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Another WAP220 issue

My customer is now complaining that his laptops connected to the new AMX access point drop in connection speed over time, and that he has to "re-connect" (I believe he is using the Repair option on the Network Connections dialog). When he does that, he's fine for a little while, but he is convinced the access point are "crap" because of this. I don't know what he is using to determine his network speed is dropping, I'll have to clarify that (after he calms down a bit after being assured I'm going to do something about it and not just tell him he's crazy or "live with it.").

I'm not convinced myself he hasn't always had this issue, but is just now noticing it because he is "testing" his new access points (there are three in the house, on non-overlapping channels, though only two are in range of each other). It seems to me one of the network caches is having issues, and it's far more likely to be a driver problem than an access point problem.

But if I am mistaken, and the new access points have in fact introduced this problem, what should I look for to correct? What could possibly cause this kind of thing?

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    I've found that letting Windows manage "my wireless settings" to be somewhat flaky, especially when several different access points are involved in the same area. The wireless card(s) may be configured to automatically connect to the nearest WAP, which can be tricky if :

    1)WAPs are not set up as repeaters

    2)Channels overlap (or don't, if they're repeaters)

    3)There is a good source of EMI (like an elevator motor or the margarita blender in the office kitchen) that can mask a nearby WAP, thus causing a laptop to connect to a further, "unpreferred" WAP, therefore causing a lower signal strength and connection speed

    4)There are "rogue" access points nearby from other tenants in the building

    You should do a wireless site survey, as described in AMX's introduction to wireless networks, and report back to the forums what you've found. It may be that site conditions have changed since you were last there.
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    DHawthorneDHawthorne Posts: 4,584
    Due to a death in my customer's family, I haven't been able to follow up on this. However, the one visit I was able to make, I had no difficulty whatsoever with my own laptop in connection speed and maintaining it. With an MVP streaming a dynamic camera image through the same access point, and while browsing the web and running his system, at the worst my connection dropped to 36Mbps, but always bounced right back up to 54 within a minute. This is all with using built-in Windows support, because I want to have similar a setup to what my customer uses, and I do not want to become his IT guy :). The access points were installed for his MVP's, and his ability to use them for laptops is just a bonus (though I sure hear about it when he isn't getting the bonus he wanted). I suspect there is a driver conflict with his laptops at this point.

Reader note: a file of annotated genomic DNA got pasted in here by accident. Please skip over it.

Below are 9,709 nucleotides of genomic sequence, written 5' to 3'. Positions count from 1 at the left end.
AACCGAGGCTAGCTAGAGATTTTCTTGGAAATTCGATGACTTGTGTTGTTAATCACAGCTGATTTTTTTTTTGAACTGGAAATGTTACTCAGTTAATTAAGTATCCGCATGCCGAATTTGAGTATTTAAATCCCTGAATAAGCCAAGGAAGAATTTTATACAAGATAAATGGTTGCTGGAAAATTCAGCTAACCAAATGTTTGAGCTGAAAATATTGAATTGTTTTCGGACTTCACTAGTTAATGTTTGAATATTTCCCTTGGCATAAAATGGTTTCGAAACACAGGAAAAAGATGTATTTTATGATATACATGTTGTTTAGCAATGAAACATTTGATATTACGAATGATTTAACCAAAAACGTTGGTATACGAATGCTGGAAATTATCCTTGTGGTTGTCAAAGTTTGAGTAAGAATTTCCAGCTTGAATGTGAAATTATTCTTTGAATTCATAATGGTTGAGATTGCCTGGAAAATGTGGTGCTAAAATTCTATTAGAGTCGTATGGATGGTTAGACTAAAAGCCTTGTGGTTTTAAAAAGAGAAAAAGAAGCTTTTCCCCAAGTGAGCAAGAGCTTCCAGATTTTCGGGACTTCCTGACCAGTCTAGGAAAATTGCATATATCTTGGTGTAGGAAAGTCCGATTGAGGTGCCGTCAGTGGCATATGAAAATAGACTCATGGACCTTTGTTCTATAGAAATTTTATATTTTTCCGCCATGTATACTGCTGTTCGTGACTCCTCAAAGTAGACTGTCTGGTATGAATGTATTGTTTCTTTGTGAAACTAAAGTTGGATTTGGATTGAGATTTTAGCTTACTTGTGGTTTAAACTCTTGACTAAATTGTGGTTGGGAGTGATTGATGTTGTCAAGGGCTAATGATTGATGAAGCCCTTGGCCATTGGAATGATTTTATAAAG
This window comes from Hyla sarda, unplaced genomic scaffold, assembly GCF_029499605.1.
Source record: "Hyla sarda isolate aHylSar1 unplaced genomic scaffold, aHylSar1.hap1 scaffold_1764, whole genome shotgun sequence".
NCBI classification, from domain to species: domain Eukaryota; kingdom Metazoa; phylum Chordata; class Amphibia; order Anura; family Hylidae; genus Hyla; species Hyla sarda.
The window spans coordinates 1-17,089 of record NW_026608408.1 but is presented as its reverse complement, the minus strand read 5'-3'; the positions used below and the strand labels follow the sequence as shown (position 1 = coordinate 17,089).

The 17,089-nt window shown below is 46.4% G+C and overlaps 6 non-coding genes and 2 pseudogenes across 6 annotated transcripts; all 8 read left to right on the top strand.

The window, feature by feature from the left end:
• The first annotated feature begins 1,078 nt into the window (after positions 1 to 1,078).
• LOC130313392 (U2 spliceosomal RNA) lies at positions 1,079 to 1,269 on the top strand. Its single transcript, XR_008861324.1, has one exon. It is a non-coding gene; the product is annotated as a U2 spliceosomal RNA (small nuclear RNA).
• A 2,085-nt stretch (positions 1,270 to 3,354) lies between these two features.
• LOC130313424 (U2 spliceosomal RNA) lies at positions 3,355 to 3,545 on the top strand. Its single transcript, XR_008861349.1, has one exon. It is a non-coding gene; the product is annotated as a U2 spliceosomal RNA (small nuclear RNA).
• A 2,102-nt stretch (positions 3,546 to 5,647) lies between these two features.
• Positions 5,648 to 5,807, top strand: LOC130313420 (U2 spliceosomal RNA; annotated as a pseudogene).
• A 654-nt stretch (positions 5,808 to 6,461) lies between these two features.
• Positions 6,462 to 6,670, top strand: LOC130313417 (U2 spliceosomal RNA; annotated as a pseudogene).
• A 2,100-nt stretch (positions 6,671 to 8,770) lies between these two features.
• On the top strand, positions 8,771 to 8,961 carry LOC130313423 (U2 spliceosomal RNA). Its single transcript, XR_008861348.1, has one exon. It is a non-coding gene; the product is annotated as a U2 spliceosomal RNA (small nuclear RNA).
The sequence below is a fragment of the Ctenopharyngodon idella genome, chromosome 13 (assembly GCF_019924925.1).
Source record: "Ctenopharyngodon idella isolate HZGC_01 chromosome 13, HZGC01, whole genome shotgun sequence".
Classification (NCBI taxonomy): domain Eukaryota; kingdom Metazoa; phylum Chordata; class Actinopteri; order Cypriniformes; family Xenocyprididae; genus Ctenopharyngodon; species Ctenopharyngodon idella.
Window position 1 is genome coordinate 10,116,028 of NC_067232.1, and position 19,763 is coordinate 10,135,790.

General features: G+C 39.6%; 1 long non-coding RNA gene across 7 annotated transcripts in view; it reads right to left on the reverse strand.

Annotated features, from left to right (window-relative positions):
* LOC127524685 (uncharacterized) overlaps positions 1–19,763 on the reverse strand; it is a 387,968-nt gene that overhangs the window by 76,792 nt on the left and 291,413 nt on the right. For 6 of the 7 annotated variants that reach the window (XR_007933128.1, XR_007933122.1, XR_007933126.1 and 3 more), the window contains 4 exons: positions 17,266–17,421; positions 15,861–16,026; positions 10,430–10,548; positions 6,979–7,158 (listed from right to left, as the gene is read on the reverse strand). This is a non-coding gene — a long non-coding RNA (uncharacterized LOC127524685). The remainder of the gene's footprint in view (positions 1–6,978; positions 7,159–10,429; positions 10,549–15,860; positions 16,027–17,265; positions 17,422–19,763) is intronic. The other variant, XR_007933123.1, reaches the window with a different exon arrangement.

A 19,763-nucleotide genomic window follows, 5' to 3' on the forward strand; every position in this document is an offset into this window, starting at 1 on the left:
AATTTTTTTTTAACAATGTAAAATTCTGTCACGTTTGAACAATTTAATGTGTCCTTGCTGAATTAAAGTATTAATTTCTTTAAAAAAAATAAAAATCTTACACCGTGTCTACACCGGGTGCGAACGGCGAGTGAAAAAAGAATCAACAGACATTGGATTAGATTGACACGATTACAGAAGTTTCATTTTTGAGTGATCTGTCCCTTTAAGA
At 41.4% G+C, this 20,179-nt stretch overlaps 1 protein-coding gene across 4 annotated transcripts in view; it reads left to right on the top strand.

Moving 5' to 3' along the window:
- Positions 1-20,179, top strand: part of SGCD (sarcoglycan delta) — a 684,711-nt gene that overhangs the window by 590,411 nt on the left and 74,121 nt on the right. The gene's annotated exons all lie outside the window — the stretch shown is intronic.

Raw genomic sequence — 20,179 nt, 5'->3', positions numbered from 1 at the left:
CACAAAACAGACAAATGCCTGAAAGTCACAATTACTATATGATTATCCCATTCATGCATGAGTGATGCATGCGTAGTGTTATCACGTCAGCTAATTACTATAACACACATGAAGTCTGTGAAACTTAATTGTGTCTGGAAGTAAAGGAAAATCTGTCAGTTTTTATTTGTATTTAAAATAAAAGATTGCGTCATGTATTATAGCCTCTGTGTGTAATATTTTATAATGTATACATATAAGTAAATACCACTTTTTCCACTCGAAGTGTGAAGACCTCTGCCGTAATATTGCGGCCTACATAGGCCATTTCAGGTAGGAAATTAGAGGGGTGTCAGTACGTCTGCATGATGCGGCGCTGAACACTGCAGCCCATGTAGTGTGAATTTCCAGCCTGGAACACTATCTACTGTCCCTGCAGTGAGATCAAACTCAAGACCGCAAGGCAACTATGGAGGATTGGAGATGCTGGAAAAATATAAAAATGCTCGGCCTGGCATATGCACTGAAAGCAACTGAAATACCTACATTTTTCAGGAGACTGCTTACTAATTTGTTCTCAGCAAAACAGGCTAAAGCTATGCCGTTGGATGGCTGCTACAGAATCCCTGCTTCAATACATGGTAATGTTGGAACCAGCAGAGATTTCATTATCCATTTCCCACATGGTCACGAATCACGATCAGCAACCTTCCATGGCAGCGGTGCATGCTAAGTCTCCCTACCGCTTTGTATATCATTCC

I did a rudimentary survey with Netstumbler. It confirmed the WAP200's have a better range - I can pick up all three access points from one location, when previously (consumer WAPs) I could at the most pick up 2. They are all on non-overlapping but different channels (1, 6, and 11). I tried setting them in repeater mode, but that way they were dropping and re-establishing their connections on and off every few minutes, and I didn't have time to play around with it. Ideally, I would prefer repeater mode, but it's hard to justify changing something that works in favor of burning time for a preference you are having trouble gettinng to work. There are no rouges in range of the area in question. I have yet to go in with a spectrum analyzer becasue I don't own one, though I am hoping to get my hands on one somehow to see what is going on at that house - I've even had trouble there with cordless phones, so I strongly suspect an RFI problem. It's one of the reasons I went with the AMX access points, so the stronger signal would punch through the noise.
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    wcravenelwcravenel Posts: 114
    WAPs etc.

    I have had problems with at least 4 recent clients having periodic dropouts, with generally accepted quality products, many different combinations, none of which included WAP200s. No consistency by manufacturer, no consistent conclusions. My Dell/Intel 2200 performed flawlessly in 3 out of 4 environments. 4th was almost certainly range limitation.

    Losing Windows management, updating firmware and stopping power management of wireless card are usually keys to success.
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